In nearly 38 years of marriage, I have found that food shopping is a matter of putting the cart before the horse’s behind. This explains why I am the designated driver whenever I go to the supermarket with my wife, Sue.
It also explains why I had the same job recently when I stopped and shopped at Stop & Shop with my granddaughter, Chloe.
The difference is that Chloe likes to go food shopping with me, whereas Sue would rather leave me home or, if I must accompany her, ditch me at the deli counter because, as she has always known, I am full of baloney.
On our most recent visit to Best Yet (we refuse to shop at Worst Yet), Sue asked if I wanted bananas.
“Yes,” I replied. “And do you know why?”
“Why?” Sue wondered warily.
“Because,” I announced triumphantly, “they have appeal.”
Sue sighed and said, “I don’t know why I take you shopping.”
Still, the supermarket is the only place where she doesn’t want me to get lost. If I wander off with the cart, or linger in the beer aisle, or get into a traffic jam in the frozen food section, which creates so much tension among shoppers that I am surprised there hasn’t been a push-by shooting, Sue will come looking for me and exclaim, “There you are!” when she finally finds me.
I am not much help at the checkout, either. I’ll just stand there while Sue pays for the groceries, which she also bags because she is afraid I’ll drop a watermelon on the eggs.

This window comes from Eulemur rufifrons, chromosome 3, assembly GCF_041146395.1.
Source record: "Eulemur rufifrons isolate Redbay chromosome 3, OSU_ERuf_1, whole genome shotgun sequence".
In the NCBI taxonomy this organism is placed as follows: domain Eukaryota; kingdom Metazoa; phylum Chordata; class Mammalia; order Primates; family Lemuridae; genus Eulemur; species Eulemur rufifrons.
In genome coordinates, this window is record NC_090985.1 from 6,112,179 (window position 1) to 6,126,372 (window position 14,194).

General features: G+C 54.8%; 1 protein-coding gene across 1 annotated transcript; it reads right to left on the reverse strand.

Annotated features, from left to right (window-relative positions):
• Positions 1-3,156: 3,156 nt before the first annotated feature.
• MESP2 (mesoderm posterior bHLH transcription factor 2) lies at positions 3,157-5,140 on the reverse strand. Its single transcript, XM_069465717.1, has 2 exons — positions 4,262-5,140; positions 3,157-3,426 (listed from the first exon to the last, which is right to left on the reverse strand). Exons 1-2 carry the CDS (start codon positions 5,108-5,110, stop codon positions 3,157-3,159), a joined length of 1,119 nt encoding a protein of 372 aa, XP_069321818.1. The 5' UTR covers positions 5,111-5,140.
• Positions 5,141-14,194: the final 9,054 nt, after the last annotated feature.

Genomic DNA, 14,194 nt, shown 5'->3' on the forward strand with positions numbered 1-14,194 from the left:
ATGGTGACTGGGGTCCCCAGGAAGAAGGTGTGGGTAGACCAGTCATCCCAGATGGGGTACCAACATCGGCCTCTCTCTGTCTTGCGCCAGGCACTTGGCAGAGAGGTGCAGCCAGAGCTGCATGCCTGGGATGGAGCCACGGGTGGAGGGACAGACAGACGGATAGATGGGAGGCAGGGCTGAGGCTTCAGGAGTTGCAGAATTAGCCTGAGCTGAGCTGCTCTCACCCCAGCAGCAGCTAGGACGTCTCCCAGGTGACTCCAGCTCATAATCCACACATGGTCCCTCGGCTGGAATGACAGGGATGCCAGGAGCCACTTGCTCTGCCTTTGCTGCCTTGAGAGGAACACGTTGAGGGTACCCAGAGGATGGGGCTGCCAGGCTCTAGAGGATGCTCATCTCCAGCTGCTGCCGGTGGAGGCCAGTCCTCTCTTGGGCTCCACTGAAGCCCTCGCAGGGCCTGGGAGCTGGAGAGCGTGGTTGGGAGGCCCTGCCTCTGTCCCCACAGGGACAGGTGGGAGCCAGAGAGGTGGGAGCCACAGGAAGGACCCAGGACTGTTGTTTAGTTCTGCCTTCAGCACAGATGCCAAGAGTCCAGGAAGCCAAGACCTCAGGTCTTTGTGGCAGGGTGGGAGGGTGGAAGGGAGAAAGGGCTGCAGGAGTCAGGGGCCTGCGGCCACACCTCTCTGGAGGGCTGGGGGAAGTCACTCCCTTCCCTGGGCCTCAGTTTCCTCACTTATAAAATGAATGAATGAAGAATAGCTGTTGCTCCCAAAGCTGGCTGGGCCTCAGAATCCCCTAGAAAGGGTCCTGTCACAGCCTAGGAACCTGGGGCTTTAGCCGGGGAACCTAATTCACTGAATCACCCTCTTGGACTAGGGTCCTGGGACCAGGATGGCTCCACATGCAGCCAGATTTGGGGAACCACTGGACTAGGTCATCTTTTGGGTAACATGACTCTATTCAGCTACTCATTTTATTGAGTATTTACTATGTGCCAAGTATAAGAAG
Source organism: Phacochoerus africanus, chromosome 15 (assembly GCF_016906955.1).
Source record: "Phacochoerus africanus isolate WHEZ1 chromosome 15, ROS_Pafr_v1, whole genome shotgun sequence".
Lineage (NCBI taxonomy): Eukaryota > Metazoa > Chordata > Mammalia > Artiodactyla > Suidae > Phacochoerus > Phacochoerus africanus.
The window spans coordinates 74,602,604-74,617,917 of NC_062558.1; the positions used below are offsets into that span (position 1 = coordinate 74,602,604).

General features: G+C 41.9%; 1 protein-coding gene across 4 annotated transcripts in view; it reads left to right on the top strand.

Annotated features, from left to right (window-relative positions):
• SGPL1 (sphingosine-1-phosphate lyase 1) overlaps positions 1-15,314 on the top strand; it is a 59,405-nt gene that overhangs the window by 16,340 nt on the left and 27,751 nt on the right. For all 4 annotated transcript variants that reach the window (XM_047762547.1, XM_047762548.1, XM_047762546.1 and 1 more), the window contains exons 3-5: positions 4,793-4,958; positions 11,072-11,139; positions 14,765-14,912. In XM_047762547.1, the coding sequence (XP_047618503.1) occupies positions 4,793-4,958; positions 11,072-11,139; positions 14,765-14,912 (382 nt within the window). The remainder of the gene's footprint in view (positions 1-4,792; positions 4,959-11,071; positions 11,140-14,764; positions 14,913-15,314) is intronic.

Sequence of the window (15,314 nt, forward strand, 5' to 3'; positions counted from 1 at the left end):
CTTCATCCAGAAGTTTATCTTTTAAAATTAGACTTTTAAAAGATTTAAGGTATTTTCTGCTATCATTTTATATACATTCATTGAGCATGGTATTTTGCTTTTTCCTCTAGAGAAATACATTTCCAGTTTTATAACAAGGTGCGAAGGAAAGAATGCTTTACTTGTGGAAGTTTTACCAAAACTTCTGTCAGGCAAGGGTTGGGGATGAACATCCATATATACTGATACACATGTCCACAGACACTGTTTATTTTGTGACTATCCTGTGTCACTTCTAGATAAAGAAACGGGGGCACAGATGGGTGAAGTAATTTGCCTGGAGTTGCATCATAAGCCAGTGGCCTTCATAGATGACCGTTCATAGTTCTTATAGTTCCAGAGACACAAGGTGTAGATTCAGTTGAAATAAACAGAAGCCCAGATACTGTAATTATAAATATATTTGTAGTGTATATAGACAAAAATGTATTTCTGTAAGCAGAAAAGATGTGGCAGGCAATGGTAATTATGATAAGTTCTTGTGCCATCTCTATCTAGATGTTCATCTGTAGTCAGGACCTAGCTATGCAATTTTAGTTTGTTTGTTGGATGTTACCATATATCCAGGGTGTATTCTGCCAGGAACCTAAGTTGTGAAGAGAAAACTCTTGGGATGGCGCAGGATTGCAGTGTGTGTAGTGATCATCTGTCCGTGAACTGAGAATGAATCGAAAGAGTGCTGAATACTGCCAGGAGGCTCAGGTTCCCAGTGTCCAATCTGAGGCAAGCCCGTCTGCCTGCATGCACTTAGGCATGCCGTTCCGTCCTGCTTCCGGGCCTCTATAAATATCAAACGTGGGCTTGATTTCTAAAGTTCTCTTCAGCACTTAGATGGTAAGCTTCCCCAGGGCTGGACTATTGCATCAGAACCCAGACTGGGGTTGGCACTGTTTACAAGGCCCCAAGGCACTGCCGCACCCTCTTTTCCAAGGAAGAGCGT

Things went much more smoothly when I went food shopping with Chloe, who’s almost 3. According to her daddy, Guillaume, who accompanied us, Chloe is obsessed with Stop & Shop.
She also likes other stores, including Costco, which she always spells out, saying, “C-o-s-t-c-o, Costco!”
Recently, we took her to Dunkin’ Donuts, another favorite. As we were leaving, she found a piece of paper in the backseat of the car.
“Look, Poppie!” she said to me. “A receipt from Costco!”
Then she spelled it out.
But for Chloe, Stop & Shop is the place to be. That was amply evident when Guillaume pulled into the parking lot on a brisk Saturday afternoon.
“Stop & Shop!” Chloe exclaimed, spying the supermarket sign from her carseat.
After we got out of the car, Guillaume put her in the child seat of the shopping cart, which I got to drive. “We’re going to Stop & Shop, Poppie!” Chloe informed me.
“Yes, I know, Honey,” I responded cheerily. “We’ll have fun.”
Did we ever. As I maneuvered the cart through the fruit and vegetable section, Chloe picked up a packet of strawberries.
“Strawberries, Poppie!” she said. “They’re red!”
Then she turned around and dropped them into the cart.